VANCOUVER -- An average of 5.3 people died each day of an illicit drug overdose in British Columbia in January, according to latest provincial statistics.

The BC Coroners Service announced Tuesday that there were 165 deaths that month, which the service says is "the largest ever" death toll for the first month of the year.

It's an increase of 104 per cent over last January, when 81 people died, and a seven per cent increase over December 2020.

"These figures are heartbreaking, both in scale and for the number of families who are grieving the loss of a loved one," the province's chief coroner said in a statement.

"In the fifth year of this public health emergency, there is virtually no community in the province that hasn't been touched by this devastating loss of life."

And, Lisa Lapointe added, January is the 10th consecutive month in B.C. in which more than 100 people died of suspected drug toxicity.

An "extreme" level of fentanyl was found in about one-fifth (18 per cent) of the fatal overdoses, she said.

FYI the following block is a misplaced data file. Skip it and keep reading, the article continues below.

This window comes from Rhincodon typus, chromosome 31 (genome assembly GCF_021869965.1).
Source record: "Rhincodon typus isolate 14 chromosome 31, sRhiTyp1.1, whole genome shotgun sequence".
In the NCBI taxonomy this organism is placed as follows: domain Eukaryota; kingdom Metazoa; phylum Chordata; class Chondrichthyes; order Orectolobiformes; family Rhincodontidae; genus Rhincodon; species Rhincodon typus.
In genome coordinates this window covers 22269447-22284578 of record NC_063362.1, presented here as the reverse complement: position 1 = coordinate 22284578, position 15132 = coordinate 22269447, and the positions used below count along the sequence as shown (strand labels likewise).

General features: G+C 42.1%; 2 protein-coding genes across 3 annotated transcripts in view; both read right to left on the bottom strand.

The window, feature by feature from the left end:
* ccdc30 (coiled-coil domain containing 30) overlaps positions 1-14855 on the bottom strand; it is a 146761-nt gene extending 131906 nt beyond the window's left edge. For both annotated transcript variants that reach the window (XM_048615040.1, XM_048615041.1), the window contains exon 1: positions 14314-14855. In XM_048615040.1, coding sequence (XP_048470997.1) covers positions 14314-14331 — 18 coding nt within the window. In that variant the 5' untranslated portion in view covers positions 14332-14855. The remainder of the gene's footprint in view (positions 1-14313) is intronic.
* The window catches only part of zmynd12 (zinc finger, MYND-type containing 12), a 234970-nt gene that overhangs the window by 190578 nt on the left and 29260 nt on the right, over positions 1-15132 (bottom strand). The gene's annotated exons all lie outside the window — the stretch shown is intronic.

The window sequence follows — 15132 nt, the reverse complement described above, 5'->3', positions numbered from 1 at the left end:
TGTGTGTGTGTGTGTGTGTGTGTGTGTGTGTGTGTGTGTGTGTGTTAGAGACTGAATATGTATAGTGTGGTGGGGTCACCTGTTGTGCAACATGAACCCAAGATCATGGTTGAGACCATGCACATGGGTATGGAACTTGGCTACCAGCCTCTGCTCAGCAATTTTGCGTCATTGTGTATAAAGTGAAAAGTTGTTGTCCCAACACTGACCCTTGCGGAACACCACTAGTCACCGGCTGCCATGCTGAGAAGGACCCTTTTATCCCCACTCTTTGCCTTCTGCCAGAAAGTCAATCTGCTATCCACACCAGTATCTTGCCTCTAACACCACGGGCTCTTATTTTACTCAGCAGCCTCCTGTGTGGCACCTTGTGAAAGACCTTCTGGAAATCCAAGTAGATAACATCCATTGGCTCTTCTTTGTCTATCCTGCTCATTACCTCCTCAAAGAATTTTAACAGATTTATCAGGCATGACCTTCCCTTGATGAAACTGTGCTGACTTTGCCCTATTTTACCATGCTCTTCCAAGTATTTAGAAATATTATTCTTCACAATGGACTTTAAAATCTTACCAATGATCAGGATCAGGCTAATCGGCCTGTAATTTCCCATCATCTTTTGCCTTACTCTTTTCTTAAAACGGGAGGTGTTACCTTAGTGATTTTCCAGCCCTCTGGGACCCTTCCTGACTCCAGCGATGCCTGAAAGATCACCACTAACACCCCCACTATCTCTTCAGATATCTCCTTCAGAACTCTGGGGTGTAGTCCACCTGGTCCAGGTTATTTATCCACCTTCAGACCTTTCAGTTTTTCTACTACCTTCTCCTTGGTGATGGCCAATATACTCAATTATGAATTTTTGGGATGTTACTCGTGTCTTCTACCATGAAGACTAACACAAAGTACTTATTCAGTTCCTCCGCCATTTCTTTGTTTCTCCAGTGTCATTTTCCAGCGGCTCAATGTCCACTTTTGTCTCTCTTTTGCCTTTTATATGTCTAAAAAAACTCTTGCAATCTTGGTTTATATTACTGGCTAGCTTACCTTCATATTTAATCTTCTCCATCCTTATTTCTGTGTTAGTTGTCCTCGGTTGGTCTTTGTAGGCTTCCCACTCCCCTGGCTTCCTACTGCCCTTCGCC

The coroners service uses this term to describe a concentration greater than 50 migrograms per litre. Lapointe said the number of cases in January with this level is the largest to date in the crisis.

Carfentatil, a more lethal analogue of fentanyl, was found in 14 cases – the largest this number has been since May 2019.

"We're particularly concerned about the toxicity of the drugs detected in many of the deaths recorded in January," Lapointe said.

"The findings suggest that the already unstable drug supply in B.C. is becoming even deadlier, underscoring the urgent need for supervised consumption options, prescribing for safe supply, and accessible treatment and recovery services."

B.C.'s Minister of Mental health and Addictions responded to the latest numbers, issuing a statement Tuesday morning.

"Stigma is driving people to use alone, and the pandemic is pushing people further into isolation," wrote Sheila Malcolmson.

"We stepped up our response to these emergencies as quickly as possible in B.C., but the effects of the pandemic on the illicit drug supply chain has made drugs dramatically more toxic than a year ago and, tragically, more lethal."

Malcolmson says she is working with the federal government to move toward decriminalization.

"I am committed to finding even more ways to support and separate people from the poisoned drug supply," she said. "Addressing mental health and addictions is a priority of the B.C. government."

With files from CTV News Vancouver's Regan Hasegawa